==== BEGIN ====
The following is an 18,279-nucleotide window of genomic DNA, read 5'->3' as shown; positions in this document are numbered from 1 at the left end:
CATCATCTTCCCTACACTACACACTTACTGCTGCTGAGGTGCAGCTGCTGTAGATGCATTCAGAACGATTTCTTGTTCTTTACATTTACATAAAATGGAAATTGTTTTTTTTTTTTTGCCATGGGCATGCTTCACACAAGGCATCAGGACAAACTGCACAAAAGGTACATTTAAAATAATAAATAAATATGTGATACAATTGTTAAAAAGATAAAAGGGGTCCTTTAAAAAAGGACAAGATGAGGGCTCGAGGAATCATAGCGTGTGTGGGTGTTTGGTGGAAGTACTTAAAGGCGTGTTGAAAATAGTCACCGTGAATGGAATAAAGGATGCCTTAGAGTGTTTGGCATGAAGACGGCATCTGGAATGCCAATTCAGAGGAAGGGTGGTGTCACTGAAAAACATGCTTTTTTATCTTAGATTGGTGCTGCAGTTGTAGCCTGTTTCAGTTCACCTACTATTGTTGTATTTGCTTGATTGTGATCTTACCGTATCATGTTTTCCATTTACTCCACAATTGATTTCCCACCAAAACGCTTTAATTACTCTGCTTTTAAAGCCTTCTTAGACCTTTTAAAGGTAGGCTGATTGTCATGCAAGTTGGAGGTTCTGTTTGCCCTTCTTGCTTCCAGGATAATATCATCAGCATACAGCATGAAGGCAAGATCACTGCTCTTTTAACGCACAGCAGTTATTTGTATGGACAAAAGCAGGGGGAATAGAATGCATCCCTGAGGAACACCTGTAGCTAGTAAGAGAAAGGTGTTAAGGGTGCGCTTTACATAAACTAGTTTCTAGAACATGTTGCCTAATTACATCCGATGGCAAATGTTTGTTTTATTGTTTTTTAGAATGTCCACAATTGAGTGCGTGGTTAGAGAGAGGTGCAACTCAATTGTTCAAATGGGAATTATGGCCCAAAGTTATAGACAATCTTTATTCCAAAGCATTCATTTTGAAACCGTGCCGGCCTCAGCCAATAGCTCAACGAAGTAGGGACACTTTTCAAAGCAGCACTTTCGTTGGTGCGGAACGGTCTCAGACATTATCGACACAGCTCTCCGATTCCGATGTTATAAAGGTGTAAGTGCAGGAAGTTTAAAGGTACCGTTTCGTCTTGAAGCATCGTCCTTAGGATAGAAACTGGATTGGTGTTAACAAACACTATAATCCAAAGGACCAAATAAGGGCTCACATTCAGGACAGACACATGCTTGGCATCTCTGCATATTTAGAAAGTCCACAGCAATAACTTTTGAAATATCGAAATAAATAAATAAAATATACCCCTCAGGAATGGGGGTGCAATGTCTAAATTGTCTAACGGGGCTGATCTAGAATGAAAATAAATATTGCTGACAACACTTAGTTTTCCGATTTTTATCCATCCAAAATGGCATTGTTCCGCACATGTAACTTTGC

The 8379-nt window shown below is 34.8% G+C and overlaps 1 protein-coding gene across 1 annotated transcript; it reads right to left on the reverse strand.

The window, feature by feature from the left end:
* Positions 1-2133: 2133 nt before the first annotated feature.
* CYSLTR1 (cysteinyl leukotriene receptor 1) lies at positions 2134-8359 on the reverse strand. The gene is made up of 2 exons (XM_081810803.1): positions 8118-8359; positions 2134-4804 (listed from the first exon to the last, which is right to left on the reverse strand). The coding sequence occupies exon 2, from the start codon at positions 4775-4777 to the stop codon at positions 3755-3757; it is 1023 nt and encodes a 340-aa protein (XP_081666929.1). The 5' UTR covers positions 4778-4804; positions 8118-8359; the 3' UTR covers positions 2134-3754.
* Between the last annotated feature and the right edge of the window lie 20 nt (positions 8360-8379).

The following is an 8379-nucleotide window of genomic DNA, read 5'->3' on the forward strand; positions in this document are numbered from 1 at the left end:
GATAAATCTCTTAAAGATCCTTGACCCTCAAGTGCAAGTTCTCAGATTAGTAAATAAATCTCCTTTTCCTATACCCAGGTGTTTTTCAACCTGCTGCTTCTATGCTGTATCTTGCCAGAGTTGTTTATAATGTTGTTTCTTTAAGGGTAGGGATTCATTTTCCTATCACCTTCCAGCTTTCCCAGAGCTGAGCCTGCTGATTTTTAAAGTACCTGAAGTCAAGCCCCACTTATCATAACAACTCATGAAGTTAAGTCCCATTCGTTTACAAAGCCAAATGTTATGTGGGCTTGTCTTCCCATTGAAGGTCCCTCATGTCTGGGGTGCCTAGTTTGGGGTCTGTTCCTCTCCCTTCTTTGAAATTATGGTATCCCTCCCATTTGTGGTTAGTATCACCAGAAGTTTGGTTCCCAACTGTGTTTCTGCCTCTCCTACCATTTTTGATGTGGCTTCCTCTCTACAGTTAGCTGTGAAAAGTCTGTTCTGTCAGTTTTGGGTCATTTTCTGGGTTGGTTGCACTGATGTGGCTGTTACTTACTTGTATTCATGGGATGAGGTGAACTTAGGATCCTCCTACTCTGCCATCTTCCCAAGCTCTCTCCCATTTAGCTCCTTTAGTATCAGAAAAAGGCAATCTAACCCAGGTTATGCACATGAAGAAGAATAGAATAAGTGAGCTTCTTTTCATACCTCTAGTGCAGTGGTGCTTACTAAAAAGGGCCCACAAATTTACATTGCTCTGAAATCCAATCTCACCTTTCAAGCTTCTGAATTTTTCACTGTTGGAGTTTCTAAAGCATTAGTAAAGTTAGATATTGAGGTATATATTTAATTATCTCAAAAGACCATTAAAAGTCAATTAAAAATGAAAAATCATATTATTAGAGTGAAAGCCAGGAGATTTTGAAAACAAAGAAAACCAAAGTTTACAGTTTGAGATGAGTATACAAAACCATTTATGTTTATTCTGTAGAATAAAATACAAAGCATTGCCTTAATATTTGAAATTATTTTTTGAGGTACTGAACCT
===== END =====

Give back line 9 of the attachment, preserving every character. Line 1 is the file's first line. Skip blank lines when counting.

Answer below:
GATAAATCTCTTAAAGATCCTTGACCCTCAAGTGCAAGTTCTCAGATTAGTAAATAAATCTCCTTTTCCTATACCCAGGTGTTTTTCAACCTGCTGCTTCTATGCTGTATCTTGCCAGAGTTGTTTATAATGTTGTTTCTTTAAGGGTAGGGATTCATTTTCCTATCACCTTCCAGCTTTCCCAGAGCTGAGCCTGCTGATTTTTAAAGTACCTGAAGTCAAGCCCCACTTATCATAACAACTCATGAAGTTAAGTCCCATTCGTTTACAAAGCCAAATGTTATGTGGGCTTGTCTTCCCATTGAAGGTCCCTCATGTCTGGGGTGCCTAGTTTGGGGTCTGTTCCTCTCCCTTCTTTGAAATTATGGTATCCCTCCCATTTGTGGTTAGTATCACCAGAAGTTTGGTTCCCAACTGTGTTTCTGCCTCTCCTACCATTTTTGATGTGGCTTCCTCTCTACAGTTAGCTGTGAAAAGTCTGTTCTGTCAGTTTTGGGTCATTTTCTGGGTTGGTTGCACTGATGTGGCTGTTACTTACTTGTATTCATGGGATGAGGTGAACTTAGGATCCTCCTACTCTGCCATCTTCCCAAGCTCTCTCCCATTTAGCTCCTTTAGTATCAGAAAAAGGCAATCTAACCCAGGTTATGCACATGAAGAAGAATAGAATAAGTGAGCTTCTTTTCATACCTCTAGTGCAGTGGTGCTTACTAAAAAGGGCCCACAAATTTACATTGCTCTGAAATCCAATCTCACCTTTCAAGCTTCTGAATTTTTCACTGTTGGAGTTTCTAAAGCATTAGTAAAGTTAGATATTGAGGTATATATTTAATTATCTCAAAAGACCATTAAAAGTCAATTAAAAATGAAAAATCATATTATTAGAGTGAAAGCCAGGAGATTTTGAAAACAAAGAAAACCAAAGTTTACAGTTTGAGATGAGTATACAAAACCATTTATGTTTATTCTGTAGAATAAAATACAAAGCATTGCCTTAATATTTGAAATTATTTTTTGAGGTACTGAACCT